The changing demands on accounting professionals in the age of AI and Sustainability

  • Crafting stories behind data is set to be a valuable skill     
  • High regulatory and accuracy standards come naturally to accounting professionals

The changing demands on accounting professionals in the age of AI and Sustainability

In an age marked by escalating environmental concerns and a heightened emphasis on corporate social responsibility, the realm of accounting is undergoing a profound paradigm shift. As the global business landscape grapples with the urgency of sustainability and Environmental, Social, and Governance (ESG) imperatives, accounting professionals find themselves at the forefront of a transformative movement. No longer confined to traditional financial metrics, the purview of modern accounting now encompasses intricate sustainability standards and ESG performance indicators. And due to rapid technological advancements, the traditional landscape of accounting is undergoing a second transformation.

As the capabilities of Artificial Intelligence (AI) continue to burgeon, a once labour-intensive profession is now being reshaped by automation and intelligent algorithms. The emergence of AI-powered tools has ushered in a new realm of possibilities, enabling businesses to streamline and expedite their financial processes.

Companies are slowly adapting to new regulatory reporting requirements in their markets, but the difficulty ramps up when they are multinational, and hence may be dealing with different reporting standards across different markets. According to Henning Diederichs (pic), Manager, Public Sector Financial Reporting, at the Institute of Chartered Accountants in England and Wales (ICAEW), the International Sustainability Standards Board’s (ISSB) new global sustainability disclosure standards (namely IFRS S1 and IFRS S2) points to the need for a comprehensive global baseline of sustainability-related disclosures, with a focus on comparability of financial statements.

In both the private and public sectors, accounting professionals are facing an unprecedented surge in demands to adopt and integrate these evolving ESG reporting standards into their practices. This paradigm shift not only requires a profound understanding of evolving regulations and guidelines but also demands a skilful integration of non-financial data into financial reporting, ensuring accuracy and integrity in portraying a holistic view of a company's performance.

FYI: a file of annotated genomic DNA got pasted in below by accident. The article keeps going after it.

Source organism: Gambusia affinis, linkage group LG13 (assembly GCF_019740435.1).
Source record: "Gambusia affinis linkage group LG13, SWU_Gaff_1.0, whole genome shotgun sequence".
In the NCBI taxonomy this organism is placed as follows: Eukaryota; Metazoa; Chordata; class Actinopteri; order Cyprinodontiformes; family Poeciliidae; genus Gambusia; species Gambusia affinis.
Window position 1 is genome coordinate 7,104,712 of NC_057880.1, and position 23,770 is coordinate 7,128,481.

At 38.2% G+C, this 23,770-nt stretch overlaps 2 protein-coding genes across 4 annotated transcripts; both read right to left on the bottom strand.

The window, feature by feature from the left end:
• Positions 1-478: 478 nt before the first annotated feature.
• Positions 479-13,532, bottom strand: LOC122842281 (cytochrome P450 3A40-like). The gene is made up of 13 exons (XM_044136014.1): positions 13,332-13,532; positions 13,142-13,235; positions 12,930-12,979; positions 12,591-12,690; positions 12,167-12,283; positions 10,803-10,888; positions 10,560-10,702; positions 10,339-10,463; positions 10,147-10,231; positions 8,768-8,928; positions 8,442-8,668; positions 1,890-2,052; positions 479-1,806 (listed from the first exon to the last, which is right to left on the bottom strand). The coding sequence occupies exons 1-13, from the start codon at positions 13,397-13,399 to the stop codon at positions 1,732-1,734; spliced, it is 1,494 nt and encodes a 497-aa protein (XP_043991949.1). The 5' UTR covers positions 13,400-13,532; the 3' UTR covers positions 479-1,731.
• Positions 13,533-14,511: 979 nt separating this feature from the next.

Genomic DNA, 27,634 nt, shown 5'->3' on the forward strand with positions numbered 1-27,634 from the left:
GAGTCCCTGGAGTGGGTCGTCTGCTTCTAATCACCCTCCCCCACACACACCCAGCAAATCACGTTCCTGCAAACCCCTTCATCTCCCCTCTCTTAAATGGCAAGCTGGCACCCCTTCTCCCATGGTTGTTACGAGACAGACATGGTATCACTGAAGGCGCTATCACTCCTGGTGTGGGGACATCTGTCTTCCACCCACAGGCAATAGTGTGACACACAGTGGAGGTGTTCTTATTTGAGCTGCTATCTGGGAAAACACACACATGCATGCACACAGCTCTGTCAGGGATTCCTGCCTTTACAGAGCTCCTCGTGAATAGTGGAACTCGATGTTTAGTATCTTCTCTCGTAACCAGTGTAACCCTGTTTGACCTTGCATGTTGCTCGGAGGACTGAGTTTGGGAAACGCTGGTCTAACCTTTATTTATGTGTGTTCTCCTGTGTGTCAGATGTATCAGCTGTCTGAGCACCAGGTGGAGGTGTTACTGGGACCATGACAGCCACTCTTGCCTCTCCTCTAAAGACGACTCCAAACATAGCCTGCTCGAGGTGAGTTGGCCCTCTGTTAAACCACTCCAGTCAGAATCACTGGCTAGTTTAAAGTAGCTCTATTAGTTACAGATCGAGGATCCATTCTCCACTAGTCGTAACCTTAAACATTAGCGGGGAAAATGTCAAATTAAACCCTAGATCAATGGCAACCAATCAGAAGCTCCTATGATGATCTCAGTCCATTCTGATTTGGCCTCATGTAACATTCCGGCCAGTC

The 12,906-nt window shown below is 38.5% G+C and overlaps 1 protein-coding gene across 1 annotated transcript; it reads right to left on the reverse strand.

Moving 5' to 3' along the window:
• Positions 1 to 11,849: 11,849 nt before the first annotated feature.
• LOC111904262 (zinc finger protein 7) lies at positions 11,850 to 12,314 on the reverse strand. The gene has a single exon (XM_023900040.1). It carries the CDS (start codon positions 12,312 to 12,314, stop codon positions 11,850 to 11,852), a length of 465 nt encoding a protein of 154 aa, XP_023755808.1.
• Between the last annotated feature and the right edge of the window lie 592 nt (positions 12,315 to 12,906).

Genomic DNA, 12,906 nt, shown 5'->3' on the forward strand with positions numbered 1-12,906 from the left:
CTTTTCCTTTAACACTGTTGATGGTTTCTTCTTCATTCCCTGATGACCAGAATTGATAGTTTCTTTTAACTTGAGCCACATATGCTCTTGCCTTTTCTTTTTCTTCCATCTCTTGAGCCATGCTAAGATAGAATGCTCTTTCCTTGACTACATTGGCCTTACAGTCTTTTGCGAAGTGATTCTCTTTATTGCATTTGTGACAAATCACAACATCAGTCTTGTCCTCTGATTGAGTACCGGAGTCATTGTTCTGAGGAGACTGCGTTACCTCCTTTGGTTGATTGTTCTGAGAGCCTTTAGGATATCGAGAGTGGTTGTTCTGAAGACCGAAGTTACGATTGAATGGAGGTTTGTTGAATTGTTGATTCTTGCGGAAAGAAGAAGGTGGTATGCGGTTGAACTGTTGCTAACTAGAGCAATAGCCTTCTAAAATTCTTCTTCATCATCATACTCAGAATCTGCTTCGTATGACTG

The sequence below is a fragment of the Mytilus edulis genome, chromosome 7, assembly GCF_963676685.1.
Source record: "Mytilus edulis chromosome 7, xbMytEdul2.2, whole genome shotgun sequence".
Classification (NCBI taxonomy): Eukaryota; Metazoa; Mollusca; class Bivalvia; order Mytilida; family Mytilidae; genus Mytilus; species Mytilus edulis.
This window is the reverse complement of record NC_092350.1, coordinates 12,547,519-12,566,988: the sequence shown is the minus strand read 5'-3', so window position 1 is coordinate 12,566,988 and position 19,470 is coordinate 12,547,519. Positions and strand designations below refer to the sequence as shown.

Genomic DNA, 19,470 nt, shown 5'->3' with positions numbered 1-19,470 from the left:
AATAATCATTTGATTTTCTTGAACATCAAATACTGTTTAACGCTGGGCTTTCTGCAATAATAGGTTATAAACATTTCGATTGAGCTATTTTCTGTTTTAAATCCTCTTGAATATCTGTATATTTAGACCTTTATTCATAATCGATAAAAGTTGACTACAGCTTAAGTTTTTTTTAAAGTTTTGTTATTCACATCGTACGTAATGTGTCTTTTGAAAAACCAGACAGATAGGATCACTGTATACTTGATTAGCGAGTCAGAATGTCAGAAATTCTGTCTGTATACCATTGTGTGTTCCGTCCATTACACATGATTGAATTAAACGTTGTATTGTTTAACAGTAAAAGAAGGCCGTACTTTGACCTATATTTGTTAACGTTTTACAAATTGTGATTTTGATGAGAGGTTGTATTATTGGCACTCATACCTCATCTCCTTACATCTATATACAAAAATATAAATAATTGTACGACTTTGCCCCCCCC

Henning believes that professional bodies such as the ICAEW have a key role to play in preparing learners for the new demands required of the profession and address the role of accounting professionals in helping businesses and society achieve net zero and mitigate climate change. Henning adds that big data is also increasingly an important skill required from accountants, and the ICAEW has now added data analytics software into its ACA exams, where the role of an accountant is increasingly to interrogate data, rather than prepare it. This is reflected in the evaluation of the learner's data assimilation and visualisation skills. When asked what would constitute a competent accountant in the near future, Henning believes that the ability to craft a story and to explain data to stakeholders in an engaging manner would be an important skill to differentiate a good accountant from a mediocre one.

In its Artificial Intelligence and the Future of Accounting report, the ICAEW emphasises the need for the industry to focus on purpose and trust. Adopting AI in a typically labour-intensive data-gathering industry will help professionals free up time to focus on more valuable tasks such as decision-making, problem-solving, advising, strategy development, relationship building and leadership. A recent survey found that 24% of advisory firms were already leveraging AI.

Circling back to ESG, accounting professionals occupy a pivotal role in fostering trust and accountability within the corporate sphere, rendering them uniquely equipped to guide businesses toward sustainability. Through their expertise in record-keeping, transparent financial reporting, and adherence to regulatory frameworks, accountants have long been held to accuracy and credibility standards. This foundation of trust is now instrumental in extending its influence to sustainability endeavours.

As companies grapple with the complexities of ESG considerations, accounting professionals possess the acumen to implement measurement systems, ensuring reliable data collection and disclosure. Their proficiency in aligning financial metrics with non-financial impacts reinforces the veracity of sustainability claims, bolstering stakeholder confidence.


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